(In other words, if we could peer into the souls of boys and girls today, what would we find about whether church programs are meeting their needs? We know boys act up more, but is there any relation to that acting up and their actual needs, or do girls just sit quietly and fantasize about [–please insert teen heart throb name–complete lack of pop culture knowledge here] when they are bored while the boys pull chairs out from under other kids so the leaders notice their boredom more?)

  13. John Mansfield on December 19, 2007 at 6:00 pm

    I’m trying to follow the logic here. Because the Primary existed to benefit boys, the Primary organization fought to keep older girls under their supervision after the older boys had already been handed over to the MIA?

  14. rk on December 19, 2007 at 6:04 pm

    Fascinating post. I remember when I was in Young Women, I noticed a marked disparity between the attention and money the scouts got and what we received. They would go on all sorts of camp outs and other fun activities, while we would tie quilts for charity. There is nothing wrong with making quilts, but it was the norm for us. They also called YW leaders who had many young children to take care of. Our leaders understandably didn’t have much time left over for us.

    I complained about this to my mother. Her response was something like, “It is really hard to be a boy. . .they have a lot of temptation. ..they need extra attention that they get in scouts. . .” My mother meant well, but I did not agree with her. I saw the majority of the young women fall away from activity in the church. Many of them ended up pregnant without the benefit of marriage among other things. Girls may not act out in the same way that boys do, but they have needs that are too often ignored.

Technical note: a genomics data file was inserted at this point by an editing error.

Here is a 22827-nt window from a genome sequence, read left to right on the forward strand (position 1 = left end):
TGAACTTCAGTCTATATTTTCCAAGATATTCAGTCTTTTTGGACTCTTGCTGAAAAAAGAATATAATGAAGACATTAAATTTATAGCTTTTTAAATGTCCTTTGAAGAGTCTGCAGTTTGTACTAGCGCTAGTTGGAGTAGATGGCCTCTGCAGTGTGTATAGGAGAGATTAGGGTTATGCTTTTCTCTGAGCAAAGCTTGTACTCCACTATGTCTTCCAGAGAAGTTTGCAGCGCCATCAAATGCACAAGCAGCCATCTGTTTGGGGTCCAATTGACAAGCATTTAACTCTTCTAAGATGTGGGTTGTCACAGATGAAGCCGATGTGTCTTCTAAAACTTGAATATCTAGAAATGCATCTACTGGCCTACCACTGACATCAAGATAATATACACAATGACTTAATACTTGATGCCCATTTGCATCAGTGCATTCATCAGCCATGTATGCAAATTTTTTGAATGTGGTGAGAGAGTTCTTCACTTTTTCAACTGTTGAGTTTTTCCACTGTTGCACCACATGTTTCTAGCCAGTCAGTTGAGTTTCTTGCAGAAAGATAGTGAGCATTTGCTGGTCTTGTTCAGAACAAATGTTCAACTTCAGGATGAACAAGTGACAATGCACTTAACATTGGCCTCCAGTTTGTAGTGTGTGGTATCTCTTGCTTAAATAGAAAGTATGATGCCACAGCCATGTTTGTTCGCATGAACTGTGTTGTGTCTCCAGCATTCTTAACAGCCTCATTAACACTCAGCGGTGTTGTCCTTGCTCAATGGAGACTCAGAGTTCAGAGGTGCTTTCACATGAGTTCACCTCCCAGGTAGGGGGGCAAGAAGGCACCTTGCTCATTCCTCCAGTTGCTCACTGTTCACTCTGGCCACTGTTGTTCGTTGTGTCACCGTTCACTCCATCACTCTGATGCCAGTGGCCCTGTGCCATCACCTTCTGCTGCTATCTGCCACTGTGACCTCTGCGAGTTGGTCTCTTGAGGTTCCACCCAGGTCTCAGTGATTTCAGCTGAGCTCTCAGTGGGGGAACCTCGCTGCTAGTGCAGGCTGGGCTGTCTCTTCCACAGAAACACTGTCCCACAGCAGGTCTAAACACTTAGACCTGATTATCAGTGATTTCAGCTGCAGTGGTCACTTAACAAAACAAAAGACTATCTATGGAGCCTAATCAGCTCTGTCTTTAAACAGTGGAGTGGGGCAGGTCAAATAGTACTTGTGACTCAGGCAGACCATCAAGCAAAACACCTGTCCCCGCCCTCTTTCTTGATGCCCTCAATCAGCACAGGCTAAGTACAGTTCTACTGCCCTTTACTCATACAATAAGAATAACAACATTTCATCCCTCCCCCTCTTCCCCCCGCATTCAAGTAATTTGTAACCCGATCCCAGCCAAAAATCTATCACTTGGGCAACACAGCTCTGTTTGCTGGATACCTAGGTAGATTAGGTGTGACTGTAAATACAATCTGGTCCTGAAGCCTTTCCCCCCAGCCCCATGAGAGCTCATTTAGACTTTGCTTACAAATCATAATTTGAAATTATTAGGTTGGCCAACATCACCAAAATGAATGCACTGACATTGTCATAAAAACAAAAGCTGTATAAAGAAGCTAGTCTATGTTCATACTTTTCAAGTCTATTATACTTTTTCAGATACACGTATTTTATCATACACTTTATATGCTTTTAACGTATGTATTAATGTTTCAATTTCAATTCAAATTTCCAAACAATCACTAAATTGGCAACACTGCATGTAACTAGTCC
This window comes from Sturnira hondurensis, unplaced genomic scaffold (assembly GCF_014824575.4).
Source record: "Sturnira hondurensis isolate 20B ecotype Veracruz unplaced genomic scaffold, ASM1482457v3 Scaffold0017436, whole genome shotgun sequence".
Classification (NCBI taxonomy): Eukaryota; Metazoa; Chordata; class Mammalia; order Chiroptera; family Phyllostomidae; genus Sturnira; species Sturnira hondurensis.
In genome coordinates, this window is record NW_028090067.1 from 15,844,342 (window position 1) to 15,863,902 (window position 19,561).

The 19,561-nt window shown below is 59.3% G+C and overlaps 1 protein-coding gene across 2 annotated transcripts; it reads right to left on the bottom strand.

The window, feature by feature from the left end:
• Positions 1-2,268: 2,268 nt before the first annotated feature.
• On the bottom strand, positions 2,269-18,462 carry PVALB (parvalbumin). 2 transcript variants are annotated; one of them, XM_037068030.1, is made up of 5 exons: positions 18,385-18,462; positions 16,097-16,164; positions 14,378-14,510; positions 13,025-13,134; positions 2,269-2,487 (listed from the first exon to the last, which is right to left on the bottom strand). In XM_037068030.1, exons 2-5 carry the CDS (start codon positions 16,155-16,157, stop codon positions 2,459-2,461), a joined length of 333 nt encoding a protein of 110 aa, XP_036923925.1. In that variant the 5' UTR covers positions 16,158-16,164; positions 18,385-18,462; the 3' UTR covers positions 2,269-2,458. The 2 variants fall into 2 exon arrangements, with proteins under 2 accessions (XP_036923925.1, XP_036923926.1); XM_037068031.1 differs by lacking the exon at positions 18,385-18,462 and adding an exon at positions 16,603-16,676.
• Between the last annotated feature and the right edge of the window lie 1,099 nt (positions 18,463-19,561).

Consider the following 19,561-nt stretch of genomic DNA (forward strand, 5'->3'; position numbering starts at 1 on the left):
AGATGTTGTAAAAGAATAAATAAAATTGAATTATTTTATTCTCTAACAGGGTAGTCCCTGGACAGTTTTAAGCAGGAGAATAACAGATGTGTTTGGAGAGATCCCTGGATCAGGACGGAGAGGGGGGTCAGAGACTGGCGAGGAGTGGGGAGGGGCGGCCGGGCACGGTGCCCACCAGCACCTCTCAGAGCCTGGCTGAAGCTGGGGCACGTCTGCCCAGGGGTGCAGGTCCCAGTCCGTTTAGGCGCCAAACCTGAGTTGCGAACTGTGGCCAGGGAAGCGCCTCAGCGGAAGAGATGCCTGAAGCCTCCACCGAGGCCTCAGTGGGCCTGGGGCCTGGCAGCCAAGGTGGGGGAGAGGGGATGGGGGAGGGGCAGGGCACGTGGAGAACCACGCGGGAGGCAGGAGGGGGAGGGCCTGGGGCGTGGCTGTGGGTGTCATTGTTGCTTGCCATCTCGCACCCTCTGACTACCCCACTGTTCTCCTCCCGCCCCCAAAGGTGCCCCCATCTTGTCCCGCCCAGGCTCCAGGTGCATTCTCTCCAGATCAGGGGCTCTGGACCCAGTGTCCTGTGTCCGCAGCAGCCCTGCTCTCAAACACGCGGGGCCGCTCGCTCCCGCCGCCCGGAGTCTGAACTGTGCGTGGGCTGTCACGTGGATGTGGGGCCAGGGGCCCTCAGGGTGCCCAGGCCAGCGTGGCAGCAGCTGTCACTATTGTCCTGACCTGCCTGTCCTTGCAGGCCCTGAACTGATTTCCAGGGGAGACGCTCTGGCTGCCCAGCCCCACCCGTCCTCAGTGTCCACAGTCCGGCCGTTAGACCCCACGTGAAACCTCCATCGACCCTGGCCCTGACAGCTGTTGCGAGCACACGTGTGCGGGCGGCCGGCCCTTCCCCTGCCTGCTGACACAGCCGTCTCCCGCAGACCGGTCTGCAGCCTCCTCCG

15. Ardis Parshall on December 19, 2007 at 6:37 pm

    Julie, I like your formulation, at least for my personal behavior.

    KLC, the boys in question really were children, preteen children, who have always, to the best of my knowledge, been the responsibility of women. Maybe I don’t understand your comment.

    John, the logic is that when a cool community program for boys became available, the church restructured itself so that the boys could be given that opportunity. The Primary didn’t fight to keep the older girls; they were left there by default. The Primary adapted itself to meet the needs of the boys, which in this case created a very visible disparity by treating the boys as adventurous young men moving into older society and preparing for adulthood, leaving the girls behind with the small children.

    rk, your statements are similar to the ones that got me wondering about the roots of the differences between the girls’ and boys’ programs. I would prefer, however, to keep this particular discussion focused on Primary because I’m not yet equipped with anything but anecdotal experience to carry the discussion forward to the youth programs. Sooner or later, we’ll get a good discussion going on Young Men/Young Women, I promise.

  16. Coffinberry on December 19, 2007 at 6:42 pm

    My observation (as someone still in the Primary trenches–CTR8 teacher at the moment, but also multi-decade experience in Primary, as primary music leader in 5 states, and as cub scout leader & leader trainer) is that boys AND girls both have huge needs, that begin to diverge at about age 9 or so, and which few adults (any more, maybe ever?) are able to fill. If I were to cast a vote as to why “boys” are seen as needing special treatment, it would be in accord with the idea that most people called to work with the under-12 set are female, and hence boys are “other” that requires something more to understand and work with.